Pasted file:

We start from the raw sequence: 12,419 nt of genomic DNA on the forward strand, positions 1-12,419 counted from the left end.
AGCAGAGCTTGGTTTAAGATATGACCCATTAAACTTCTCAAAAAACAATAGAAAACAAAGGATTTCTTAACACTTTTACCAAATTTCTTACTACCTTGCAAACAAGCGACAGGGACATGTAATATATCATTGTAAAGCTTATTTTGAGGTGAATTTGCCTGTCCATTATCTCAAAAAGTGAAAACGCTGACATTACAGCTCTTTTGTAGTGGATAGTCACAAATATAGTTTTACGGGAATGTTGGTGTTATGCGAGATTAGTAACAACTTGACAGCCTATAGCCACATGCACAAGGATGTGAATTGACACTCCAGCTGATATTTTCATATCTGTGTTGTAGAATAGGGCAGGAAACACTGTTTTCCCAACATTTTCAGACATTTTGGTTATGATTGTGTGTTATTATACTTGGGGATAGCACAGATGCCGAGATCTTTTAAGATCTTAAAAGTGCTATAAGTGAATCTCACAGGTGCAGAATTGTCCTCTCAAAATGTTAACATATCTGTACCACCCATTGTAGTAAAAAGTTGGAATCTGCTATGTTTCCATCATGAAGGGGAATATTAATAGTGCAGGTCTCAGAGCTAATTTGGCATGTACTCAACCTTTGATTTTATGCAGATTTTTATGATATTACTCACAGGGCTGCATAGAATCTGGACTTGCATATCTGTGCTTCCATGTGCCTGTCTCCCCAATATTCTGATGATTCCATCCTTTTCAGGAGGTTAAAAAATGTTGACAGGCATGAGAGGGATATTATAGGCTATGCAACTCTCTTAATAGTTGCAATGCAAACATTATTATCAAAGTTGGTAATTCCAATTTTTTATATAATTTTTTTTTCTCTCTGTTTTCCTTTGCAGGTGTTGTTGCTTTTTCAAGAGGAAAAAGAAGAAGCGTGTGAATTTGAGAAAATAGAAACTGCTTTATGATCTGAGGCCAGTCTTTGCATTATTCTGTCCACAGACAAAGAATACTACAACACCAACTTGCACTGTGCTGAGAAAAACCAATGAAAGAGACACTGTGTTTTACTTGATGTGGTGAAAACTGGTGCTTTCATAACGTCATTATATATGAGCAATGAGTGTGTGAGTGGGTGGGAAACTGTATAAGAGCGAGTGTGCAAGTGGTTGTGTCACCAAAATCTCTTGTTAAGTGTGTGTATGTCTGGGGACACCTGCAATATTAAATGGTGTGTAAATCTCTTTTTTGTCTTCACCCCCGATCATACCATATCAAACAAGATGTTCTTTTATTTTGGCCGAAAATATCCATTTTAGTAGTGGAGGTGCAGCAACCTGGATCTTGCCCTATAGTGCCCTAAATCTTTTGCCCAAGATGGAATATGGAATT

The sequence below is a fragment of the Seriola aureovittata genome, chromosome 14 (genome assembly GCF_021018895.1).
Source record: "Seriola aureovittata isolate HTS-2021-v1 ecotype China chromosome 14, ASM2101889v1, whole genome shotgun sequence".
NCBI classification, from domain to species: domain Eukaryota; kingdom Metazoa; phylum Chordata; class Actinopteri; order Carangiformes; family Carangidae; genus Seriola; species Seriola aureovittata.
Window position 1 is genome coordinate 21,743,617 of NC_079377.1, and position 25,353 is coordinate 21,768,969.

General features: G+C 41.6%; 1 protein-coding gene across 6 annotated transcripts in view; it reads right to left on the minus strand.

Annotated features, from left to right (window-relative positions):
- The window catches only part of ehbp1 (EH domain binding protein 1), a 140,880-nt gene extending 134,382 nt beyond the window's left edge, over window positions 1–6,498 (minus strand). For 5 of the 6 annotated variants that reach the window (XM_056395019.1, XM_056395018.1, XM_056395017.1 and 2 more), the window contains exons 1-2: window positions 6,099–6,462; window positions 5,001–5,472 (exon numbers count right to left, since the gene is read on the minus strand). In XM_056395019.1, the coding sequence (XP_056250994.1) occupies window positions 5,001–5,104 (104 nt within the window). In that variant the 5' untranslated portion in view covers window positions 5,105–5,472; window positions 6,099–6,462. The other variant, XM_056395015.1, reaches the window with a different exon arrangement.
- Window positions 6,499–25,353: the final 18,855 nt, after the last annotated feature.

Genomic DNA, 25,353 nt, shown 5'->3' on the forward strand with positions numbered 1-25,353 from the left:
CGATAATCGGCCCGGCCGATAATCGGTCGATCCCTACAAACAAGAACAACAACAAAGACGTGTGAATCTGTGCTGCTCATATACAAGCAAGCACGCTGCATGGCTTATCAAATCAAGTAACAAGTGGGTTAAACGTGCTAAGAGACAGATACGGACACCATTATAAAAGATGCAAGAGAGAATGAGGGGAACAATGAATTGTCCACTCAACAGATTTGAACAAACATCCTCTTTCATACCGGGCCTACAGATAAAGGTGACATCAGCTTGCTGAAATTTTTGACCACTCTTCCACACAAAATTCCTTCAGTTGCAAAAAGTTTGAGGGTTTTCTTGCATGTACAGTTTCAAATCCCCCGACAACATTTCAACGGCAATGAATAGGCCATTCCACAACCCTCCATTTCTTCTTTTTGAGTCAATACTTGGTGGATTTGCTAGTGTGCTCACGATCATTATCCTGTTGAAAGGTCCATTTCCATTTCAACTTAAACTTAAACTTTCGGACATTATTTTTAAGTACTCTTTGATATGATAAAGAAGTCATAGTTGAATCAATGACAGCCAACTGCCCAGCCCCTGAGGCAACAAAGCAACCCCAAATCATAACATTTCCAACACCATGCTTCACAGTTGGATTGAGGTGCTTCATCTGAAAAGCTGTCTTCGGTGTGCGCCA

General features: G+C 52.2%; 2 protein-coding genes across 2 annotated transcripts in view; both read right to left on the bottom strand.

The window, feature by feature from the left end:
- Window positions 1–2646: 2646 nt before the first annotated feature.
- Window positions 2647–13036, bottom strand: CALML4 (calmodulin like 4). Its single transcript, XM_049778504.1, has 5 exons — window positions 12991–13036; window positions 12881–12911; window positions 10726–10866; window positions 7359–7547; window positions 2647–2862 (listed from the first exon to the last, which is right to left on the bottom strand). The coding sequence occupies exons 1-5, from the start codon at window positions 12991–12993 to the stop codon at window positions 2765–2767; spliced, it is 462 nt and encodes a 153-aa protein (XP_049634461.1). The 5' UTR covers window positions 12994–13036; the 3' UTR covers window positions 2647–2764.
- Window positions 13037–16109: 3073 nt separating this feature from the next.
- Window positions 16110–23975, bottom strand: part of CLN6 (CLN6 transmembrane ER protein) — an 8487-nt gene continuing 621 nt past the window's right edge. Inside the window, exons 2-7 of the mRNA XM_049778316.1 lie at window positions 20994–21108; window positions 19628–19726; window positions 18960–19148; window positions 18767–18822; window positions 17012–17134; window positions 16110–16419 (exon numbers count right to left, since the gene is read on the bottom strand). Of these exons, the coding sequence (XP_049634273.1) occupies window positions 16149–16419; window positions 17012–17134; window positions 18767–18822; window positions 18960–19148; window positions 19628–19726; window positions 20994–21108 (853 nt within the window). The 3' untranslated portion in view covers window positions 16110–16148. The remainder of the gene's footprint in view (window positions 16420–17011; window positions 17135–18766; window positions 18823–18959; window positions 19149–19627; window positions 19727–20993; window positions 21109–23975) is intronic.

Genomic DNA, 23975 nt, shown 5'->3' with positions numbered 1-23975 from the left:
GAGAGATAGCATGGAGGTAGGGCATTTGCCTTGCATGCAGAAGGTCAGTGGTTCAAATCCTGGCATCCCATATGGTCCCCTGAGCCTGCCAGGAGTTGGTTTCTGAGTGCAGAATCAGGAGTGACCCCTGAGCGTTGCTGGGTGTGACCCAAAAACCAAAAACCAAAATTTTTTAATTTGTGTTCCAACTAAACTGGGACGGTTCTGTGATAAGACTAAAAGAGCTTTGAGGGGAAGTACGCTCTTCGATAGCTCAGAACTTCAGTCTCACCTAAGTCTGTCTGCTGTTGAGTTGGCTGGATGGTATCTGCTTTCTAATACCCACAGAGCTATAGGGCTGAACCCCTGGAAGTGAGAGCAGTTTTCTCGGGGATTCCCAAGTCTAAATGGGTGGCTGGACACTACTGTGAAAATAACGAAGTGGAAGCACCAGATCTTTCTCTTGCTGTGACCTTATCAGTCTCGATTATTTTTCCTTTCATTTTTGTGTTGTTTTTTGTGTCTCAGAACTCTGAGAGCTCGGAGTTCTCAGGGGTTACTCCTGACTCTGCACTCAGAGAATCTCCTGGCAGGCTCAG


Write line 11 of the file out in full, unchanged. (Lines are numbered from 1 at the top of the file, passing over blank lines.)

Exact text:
Genomic DNA, 25,353 nt, shown 5'->3' on the forward strand with positions numbered 1-25,353 from the left: